This is an appeal from a juvenile court order terminating the appellant's parental rights with respect to her two-year-old daughter, L. L. B.
The appellant gave birth to the child at the age of 15, while living with her parents. The identity of the father has not been conclusively determined. When the child was two months old, the appellant took her to the emergency room of the South Georgia Medical Center because she was not gaining weight. The Department of Family and Children Services (DFCS) became involved in the case at this time at the request of the attending physician, who was concerned that the child's lack of weight gain might be attributable to improper care.
Upon being released from the hospital, the child was returned to the custody of the appellant but under the supervision of the DFCS, which assigned a caseworker and a "chore homemaker" to the case, both to monitor the situation in the home and to assist the appellant in caring for the child. The DFCS personnel also enrolled the appellant in a health department program which enabled her to receive formula and baby food free of charge. However, the child's condition did not significantly improve over the course of the following month; and at the end of that period she was consequently admitted to Henrietta Egleston Hospital in Atlanta for further tests. The child was again released to the appellant's custody a month later, subject to a complex regimen of medication, involving five different drugs to be administered as often as four times a day. The child's condition still did not stabilize, however; and the following month the DFCS consequently sought and obtained from the juvenile court an emergency shelter care order giving it immediate custody of the child. This decision was reaffirmed by the juvenile court following a subsequent temporary custody hearing.
After the temporary custody order was entered, the physicians treating the child finally diagnosed her arrested development as resulting from proponic acidemia, a rare, incurable genetic defect which prevents the body from breaking down and assimilating normal amino acids, or proteins. The child remained in foster care for a period of nine months, with monthly to twice monthly visitation by the appellant. At the end of that period, the DFCS filed the present action to terminate the appellant's parental rights.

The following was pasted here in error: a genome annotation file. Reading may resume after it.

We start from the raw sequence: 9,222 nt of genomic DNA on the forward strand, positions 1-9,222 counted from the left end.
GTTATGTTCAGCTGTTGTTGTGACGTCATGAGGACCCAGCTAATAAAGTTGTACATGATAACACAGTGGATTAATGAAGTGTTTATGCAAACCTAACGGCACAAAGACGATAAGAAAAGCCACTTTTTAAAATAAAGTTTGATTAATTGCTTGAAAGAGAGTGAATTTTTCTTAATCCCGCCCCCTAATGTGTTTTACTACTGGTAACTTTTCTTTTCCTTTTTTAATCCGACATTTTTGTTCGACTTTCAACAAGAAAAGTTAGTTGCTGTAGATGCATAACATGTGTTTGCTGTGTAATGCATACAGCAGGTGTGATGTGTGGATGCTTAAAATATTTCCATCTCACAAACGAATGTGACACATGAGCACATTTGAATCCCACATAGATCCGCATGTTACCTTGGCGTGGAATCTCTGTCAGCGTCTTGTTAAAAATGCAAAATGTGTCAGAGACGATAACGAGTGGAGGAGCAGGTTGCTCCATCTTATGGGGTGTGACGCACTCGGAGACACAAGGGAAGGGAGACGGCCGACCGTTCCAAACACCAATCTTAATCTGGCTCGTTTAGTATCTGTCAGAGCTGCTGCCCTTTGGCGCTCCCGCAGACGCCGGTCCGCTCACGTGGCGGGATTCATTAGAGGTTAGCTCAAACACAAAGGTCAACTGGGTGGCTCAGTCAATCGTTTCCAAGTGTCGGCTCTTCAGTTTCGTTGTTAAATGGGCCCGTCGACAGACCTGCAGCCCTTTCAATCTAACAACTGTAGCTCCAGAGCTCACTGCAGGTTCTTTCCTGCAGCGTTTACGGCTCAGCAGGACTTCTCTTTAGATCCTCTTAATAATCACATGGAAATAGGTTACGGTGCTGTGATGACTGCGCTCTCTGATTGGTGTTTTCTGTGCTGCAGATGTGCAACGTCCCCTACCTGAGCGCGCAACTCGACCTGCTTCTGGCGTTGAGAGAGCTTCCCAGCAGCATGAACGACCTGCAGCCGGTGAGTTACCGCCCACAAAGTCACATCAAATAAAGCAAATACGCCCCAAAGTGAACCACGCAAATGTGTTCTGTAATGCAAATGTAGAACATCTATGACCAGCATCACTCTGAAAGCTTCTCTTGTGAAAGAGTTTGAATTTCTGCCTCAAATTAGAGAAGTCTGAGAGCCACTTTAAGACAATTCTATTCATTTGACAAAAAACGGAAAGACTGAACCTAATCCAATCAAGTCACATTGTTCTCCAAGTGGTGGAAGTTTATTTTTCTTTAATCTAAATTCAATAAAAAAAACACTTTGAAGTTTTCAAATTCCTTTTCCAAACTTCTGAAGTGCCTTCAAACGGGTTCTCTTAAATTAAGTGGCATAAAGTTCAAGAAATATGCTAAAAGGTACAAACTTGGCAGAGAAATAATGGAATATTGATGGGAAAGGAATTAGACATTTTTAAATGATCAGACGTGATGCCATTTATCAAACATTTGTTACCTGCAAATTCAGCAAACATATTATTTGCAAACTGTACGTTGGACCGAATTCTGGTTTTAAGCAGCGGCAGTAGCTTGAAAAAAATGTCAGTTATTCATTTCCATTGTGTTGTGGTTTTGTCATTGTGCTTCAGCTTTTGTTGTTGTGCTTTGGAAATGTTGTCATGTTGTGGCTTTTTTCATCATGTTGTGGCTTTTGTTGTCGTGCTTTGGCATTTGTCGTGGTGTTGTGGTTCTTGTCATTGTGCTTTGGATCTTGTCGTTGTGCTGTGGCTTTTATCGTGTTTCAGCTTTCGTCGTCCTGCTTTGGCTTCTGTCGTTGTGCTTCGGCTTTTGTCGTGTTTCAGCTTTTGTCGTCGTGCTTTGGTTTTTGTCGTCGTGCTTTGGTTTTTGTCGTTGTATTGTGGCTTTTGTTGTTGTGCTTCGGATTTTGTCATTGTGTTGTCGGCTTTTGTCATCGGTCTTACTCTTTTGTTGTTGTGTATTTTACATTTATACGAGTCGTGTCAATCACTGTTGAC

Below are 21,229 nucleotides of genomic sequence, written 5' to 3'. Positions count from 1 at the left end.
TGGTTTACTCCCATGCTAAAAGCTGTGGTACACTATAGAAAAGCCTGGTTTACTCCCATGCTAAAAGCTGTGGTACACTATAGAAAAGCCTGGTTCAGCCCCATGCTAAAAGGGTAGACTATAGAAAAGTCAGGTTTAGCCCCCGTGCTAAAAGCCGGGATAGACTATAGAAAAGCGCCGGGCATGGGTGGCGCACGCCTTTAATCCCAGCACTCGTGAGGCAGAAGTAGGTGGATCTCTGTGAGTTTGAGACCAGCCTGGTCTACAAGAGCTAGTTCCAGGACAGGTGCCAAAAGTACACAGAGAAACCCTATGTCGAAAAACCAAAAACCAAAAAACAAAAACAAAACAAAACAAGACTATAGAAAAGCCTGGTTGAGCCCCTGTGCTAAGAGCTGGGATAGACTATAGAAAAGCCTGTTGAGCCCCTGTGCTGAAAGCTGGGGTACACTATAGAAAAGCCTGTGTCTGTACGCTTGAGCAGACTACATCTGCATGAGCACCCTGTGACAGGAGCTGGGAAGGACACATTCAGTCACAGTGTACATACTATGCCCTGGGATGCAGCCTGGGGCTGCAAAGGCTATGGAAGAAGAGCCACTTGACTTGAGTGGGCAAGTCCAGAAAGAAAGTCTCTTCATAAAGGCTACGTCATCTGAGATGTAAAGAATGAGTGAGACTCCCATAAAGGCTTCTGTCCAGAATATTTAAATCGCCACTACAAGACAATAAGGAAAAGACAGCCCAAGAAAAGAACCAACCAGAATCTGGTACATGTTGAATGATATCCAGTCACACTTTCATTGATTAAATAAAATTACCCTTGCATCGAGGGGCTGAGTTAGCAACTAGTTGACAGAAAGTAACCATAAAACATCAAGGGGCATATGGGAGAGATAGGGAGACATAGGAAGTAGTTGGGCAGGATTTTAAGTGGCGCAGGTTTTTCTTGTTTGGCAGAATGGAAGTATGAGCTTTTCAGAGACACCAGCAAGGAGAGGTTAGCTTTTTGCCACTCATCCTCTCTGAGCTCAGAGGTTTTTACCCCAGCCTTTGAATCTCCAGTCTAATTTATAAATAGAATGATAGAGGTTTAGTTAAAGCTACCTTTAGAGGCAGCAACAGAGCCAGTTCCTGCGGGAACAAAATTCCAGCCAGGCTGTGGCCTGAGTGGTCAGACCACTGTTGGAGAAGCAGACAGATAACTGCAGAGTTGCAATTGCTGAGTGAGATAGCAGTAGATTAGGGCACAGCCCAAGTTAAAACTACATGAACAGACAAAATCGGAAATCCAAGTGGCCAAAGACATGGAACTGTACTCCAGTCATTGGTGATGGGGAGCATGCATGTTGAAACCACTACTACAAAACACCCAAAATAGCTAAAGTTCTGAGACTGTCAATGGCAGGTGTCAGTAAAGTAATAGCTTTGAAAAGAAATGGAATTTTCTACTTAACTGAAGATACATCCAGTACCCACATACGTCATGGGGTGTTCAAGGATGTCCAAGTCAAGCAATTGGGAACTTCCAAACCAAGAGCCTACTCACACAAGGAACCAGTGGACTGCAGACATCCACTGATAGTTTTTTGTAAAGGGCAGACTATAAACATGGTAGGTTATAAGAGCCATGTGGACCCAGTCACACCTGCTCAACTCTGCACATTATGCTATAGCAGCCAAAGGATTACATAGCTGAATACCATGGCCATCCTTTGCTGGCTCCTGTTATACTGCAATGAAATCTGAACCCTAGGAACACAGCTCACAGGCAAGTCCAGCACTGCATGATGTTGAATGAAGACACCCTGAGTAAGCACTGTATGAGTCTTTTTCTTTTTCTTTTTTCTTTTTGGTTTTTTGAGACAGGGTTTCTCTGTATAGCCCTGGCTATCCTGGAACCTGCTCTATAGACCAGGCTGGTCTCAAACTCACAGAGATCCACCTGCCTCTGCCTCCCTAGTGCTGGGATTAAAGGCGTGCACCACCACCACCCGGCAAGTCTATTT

Asked at the hearing on the termination petition to explain why she had thought it necessary to place the child in foster care, the DFCS caseworker assigned to the case testified as follows: "The baby was still not continuing to grow and to progress like she should have. The blood tests were coming back. We would get calls and saying the blood tests -- we need to go out and have her increase this medication or get some more of this medication -- so, the blood tests were never stabilized the entire time that she was home from Atlanta. The baby was out of food at least on two occasions, and was out of food the day that we placed her in foster care. The family had gone to the health department that day, asking if they had food for the baby. The baby also was out of medication on several occasions. The baby was on five medications. Three of those meds were paid for by Medicaid and two were not. Now, the two of these that were not would run approximately $15 -- $20 per month. And, the family would get the medication that was on Medicaid, but they would not get the medication that was not on Medicaid, because they wouldn't have the money to pay for it. So, it was just a combination of we knew we were dealing with a child that was very serious -- illness. The child was still at about four to five months old, still weighed about 7 lbs. or in that neighborhood. And, without the medication, the doctors advised us that she could not -- and we felt it was a life-threatening situation."
A pediatrician familiar with the child's condition summarized her medical and nutritional needs and described the potential consequences of lack of proper treatment as follows: "She has to be well-monitored medically, very closely. She also has to be on a tremendous regime of medication . . . The child would also be on a protein restricted diet. The more protein, which would be amino acids, you put into the body . . . the more that you have to break down, which she can't. So, then that would be an increase in the acids -- the proponic acids in the body and the other bi-products." Asked if such an increase would be potentially lethal, the witness responded: "Well, lethal in a sense that they make you very sick. You throw up, you re very lethargic . . . You would eventually die from it. You would -- if it was just let go and never treated, yes, you would die from it."